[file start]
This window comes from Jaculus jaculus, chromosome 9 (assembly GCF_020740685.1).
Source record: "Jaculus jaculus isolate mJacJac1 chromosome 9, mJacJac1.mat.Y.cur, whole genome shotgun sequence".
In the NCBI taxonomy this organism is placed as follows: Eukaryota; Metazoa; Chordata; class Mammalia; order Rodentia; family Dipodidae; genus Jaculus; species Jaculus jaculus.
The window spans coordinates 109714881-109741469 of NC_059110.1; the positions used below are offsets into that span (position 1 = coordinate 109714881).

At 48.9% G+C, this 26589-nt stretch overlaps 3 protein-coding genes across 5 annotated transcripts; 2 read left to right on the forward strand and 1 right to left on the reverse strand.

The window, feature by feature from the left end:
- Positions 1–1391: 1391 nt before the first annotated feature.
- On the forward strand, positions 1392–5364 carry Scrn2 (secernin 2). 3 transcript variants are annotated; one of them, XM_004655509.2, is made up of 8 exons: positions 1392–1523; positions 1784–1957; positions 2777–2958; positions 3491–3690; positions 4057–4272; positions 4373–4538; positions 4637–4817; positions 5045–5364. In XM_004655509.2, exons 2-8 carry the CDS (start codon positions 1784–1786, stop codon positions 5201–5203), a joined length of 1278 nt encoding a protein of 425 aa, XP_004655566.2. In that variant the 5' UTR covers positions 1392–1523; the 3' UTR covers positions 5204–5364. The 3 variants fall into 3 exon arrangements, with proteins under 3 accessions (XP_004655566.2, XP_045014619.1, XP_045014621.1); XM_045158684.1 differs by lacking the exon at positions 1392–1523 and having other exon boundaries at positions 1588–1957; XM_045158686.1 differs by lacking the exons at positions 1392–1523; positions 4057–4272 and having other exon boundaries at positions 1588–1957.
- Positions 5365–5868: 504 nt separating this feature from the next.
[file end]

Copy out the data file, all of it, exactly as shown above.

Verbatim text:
This window comes from Jaculus jaculus, chromosome 9 (assembly GCF_020740685.1).
Source record: "Jaculus jaculus isolate mJacJac1 chromosome 9, mJacJac1.mat.Y.cur, whole genome shotgun sequence".
In the NCBI taxonomy this organism is placed as follows: Eukaryota; Metazoa; Chordata; class Mammalia; order Rodentia; family Dipodidae; genus Jaculus; species Jaculus jaculus.
The window spans coordinates 109714881-109741469 of NC_059110.1; the positions used below are offsets into that span (position 1 = coordinate 109714881).

At 48.9% G+C, this 26589-nt stretch overlaps 3 protein-coding genes across 5 annotated transcripts; 2 read left to right on the forward strand and 1 right to left on the reverse strand.

The window, feature by feature from the left end:
- Positions 1–1391: 1391 nt before the first annotated feature.
- On the forward strand, positions 1392–5364 carry Scrn2 (secernin 2). 3 transcript variants are annotated; one of them, XM_004655509.2, is made up of 8 exons: positions 1392–1523; positions 1784–1957; positions 2777–2958; positions 3491–3690; positions 4057–4272; positions 4373–4538; positions 4637–4817; positions 5045–5364. In XM_004655509.2, exons 2-8 carry the CDS (start codon positions 1784–1786, stop codon positions 5201–5203), a joined length of 1278 nt encoding a protein of 425 aa, XP_004655566.2. In that variant the 5' UTR covers positions 1392–1523; the 3' UTR covers positions 5204–5364. The 3 variants fall into 3 exon arrangements, with proteins under 3 accessions (XP_004655566.2, XP_045014619.1, XP_045014621.1); XM_045158684.1 differs by lacking the exon at positions 1392–1523 and having other exon boundaries at positions 1588–1957; XM_045158686.1 differs by lacking the exons at positions 1392–1523; positions 4057–4272 and having other exon boundaries at positions 1588–1957.
- Positions 5365–5868: 504 nt separating this feature from the next.